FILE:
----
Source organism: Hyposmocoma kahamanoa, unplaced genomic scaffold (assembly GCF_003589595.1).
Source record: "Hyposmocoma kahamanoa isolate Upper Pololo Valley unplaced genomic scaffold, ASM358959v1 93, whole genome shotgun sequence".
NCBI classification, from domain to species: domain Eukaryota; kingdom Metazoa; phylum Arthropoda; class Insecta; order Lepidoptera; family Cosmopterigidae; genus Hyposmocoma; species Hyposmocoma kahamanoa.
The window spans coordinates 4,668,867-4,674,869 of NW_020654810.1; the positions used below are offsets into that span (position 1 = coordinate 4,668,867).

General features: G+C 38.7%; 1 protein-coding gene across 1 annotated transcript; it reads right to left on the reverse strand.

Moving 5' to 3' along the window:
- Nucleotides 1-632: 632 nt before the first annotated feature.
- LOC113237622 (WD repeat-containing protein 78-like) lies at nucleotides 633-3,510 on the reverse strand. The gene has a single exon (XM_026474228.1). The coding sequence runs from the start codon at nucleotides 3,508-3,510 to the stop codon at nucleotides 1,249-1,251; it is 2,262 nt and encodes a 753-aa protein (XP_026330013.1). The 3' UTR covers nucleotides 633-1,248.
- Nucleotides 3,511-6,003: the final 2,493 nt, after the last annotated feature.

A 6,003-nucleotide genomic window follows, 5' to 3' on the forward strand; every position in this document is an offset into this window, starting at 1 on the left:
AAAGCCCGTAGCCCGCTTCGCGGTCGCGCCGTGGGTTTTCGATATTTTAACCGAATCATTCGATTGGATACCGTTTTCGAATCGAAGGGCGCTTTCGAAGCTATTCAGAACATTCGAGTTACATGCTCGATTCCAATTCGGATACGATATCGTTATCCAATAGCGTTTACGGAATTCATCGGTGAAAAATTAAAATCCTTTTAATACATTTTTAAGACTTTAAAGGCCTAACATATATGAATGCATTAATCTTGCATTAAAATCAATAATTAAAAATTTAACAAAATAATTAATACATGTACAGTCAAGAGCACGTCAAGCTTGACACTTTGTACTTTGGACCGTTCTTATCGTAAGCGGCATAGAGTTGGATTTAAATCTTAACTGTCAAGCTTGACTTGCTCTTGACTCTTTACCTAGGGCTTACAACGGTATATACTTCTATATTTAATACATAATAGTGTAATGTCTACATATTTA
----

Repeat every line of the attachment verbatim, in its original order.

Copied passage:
Source organism: Hyposmocoma kahamanoa, unplaced genomic scaffold (assembly GCF_003589595.1).
Source record: "Hyposmocoma kahamanoa isolate Upper Pololo Valley unplaced genomic scaffold, ASM358959v1 93, whole genome shotgun sequence".
NCBI classification, from domain to species: domain Eukaryota; kingdom Metazoa; phylum Arthropoda; class Insecta; order Lepidoptera; family Cosmopterigidae; genus Hyposmocoma; species Hyposmocoma kahamanoa.
The window spans coordinates 4,668,867-4,674,869 of NW_020654810.1; the positions used below are offsets into that span (position 1 = coordinate 4,668,867).

General features: G+C 38.7%; 1 protein-coding gene across 1 annotated transcript; it reads right to left on the reverse strand.

Moving 5' to 3' along the window:
- Nucleotides 1-632: 632 nt before the first annotated feature.
- LOC113237622 (WD repeat-containing protein 78-like) lies at nucleotides 633-3,510 on the reverse strand. The gene has a single exon (XM_026474228.1). The coding sequence runs from the start codon at nucleotides 3,508-3,510 to the stop codon at nucleotides 1,249-1,251; it is 2,262 nt and encodes a 753-aa protein (XP_026330013.1). The 3' UTR covers nucleotides 633-1,248.
- Nucleotides 3,511-6,003: the final 2,493 nt, after the last annotated feature.

A 6,003-nucleotide genomic window follows, 5' to 3' on the forward strand; every position in this document is an offset into this window, starting at 1 on the left:
AAAGCCCGTAGCCCGCTTCGCGGTCGCGCCGTGGGTTTTCGATATTTTAACCGAATCATTCGATTGGATACCGTTTTCGAATCGAAGGGCGCTTTCGAAGCTATTCAGAACATTCGAGTTACATGCTCGATTCCAATTCGGATACGATATCGTTATCCAATAGCGTTTACGGAATTCATCGGTGAAAAATTAAAATCCTTTTAATACATTTTTAAGACTTTAAAGGCCTAACATATATGAATGCATTAATCTTGCATTAAAATCAATAATTAAAAATTTAACAAAATAATTAATACATGTACAGTCAAGAGCACGTCAAGCTTGACACTTTGTACTTTGGACCGTTCTTATCGTAAGCGGCATAGAGTTGGATTTAAATCTTAACTGTCAAGCTTGACTTGCTCTTGACTCTTTACCTAGGGCTTACAACGGTATATACTTCTATATTTAATACATAATAGTGTAATGTCTACATATTTA